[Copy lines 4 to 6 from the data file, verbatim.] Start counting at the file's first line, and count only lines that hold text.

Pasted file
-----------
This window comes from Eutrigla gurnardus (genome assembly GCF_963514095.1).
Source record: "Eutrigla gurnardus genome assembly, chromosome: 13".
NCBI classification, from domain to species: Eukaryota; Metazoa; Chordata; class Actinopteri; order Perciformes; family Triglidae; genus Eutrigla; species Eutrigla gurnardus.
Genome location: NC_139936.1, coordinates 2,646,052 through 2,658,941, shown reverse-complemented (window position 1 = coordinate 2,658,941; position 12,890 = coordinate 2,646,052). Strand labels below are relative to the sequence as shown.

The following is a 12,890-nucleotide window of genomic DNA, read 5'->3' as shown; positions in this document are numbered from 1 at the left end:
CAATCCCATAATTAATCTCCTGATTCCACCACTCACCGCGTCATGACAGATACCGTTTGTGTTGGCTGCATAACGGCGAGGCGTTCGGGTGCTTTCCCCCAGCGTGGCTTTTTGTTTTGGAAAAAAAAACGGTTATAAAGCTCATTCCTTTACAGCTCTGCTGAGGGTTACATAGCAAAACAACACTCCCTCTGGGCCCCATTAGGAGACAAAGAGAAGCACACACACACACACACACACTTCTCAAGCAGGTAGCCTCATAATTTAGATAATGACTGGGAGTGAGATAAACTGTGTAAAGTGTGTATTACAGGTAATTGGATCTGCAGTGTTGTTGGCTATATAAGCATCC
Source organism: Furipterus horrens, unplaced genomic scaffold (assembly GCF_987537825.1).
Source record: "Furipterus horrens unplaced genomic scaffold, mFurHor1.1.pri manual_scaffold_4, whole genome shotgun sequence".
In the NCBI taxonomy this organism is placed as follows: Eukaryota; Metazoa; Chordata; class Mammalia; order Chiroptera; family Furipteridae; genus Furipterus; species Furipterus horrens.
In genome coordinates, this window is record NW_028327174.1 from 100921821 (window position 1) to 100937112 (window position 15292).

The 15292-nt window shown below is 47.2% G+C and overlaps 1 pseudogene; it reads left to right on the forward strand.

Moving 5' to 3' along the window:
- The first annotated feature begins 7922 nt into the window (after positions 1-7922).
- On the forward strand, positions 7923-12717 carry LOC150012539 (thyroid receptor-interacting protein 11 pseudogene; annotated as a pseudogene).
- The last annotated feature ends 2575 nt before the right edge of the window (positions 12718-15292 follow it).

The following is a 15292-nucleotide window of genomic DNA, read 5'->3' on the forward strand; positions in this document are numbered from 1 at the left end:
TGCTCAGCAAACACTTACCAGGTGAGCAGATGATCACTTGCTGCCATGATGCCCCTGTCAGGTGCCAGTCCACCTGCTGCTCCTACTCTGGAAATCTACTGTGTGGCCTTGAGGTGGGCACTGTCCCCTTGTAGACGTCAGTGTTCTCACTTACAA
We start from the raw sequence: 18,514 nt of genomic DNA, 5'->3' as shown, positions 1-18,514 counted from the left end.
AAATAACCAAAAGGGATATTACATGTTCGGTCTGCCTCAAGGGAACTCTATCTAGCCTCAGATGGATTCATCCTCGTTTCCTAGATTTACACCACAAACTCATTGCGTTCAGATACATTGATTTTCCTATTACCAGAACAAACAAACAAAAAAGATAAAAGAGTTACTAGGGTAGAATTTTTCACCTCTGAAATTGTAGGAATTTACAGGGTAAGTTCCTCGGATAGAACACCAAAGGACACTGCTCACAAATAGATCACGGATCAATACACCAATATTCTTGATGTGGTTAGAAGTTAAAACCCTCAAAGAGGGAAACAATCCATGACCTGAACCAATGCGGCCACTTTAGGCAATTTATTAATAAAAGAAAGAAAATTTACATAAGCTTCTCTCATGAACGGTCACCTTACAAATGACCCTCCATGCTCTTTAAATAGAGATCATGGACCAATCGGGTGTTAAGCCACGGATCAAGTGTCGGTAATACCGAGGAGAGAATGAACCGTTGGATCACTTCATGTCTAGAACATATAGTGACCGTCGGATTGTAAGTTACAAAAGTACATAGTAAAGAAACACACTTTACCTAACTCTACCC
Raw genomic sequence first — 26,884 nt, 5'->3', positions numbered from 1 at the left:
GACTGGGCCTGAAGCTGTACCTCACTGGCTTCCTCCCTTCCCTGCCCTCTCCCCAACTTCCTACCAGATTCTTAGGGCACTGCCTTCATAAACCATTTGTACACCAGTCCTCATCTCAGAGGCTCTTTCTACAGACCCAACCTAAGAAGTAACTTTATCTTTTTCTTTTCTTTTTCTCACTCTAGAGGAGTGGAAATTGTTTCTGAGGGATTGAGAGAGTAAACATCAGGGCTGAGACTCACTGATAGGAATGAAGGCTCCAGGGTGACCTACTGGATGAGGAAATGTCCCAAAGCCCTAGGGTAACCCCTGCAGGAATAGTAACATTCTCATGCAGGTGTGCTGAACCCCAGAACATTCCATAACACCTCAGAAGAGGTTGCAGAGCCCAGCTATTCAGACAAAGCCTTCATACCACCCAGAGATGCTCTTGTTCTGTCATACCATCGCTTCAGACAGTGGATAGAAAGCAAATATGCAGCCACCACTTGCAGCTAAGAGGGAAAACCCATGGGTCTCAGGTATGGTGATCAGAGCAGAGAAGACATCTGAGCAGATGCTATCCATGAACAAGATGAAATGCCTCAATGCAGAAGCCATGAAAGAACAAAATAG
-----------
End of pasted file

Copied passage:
Genome location: NC_139936.1, coordinates 2,646,052 through 2,658,941, shown reverse-complemented (window position 1 = coordinate 2,658,941; position 12,890 = coordinate 2,646,052). Strand labels below are relative to the sequence as shown.

The following is a 12,890-nucleotide window of genomic DNA, read 5'->3' as shown; positions in this document are numbered from 1 at the left end:
CAATCCCATAATTAATCTCCTGATTCCACCACTCACCGCGTCATGACAGATACCGTTTGTGTTGGCTGCATAACGGCGAGGCGTTCGGGTGCTTTCCCCCAGCGTGGCTTTTTGTTTTGGAAAAAAAAACGGTTATAAAGCTCATTCCTTTACAGCTCTGCTGAGGGTTACATAGCAAAACAACACTCCCTCTGGGCCCCATTAGGAGACAAAGAGAAGCACACACACACACACACACACTTCTCAAGCAGGTAGCCTCATAATTTAGATAATGACTGGGAGTGAGATAAACTGTGTAAAGTGTGTATTACAGGTAATTGGATCTGCAGTGTTGTTGGCTATATAAGCATCC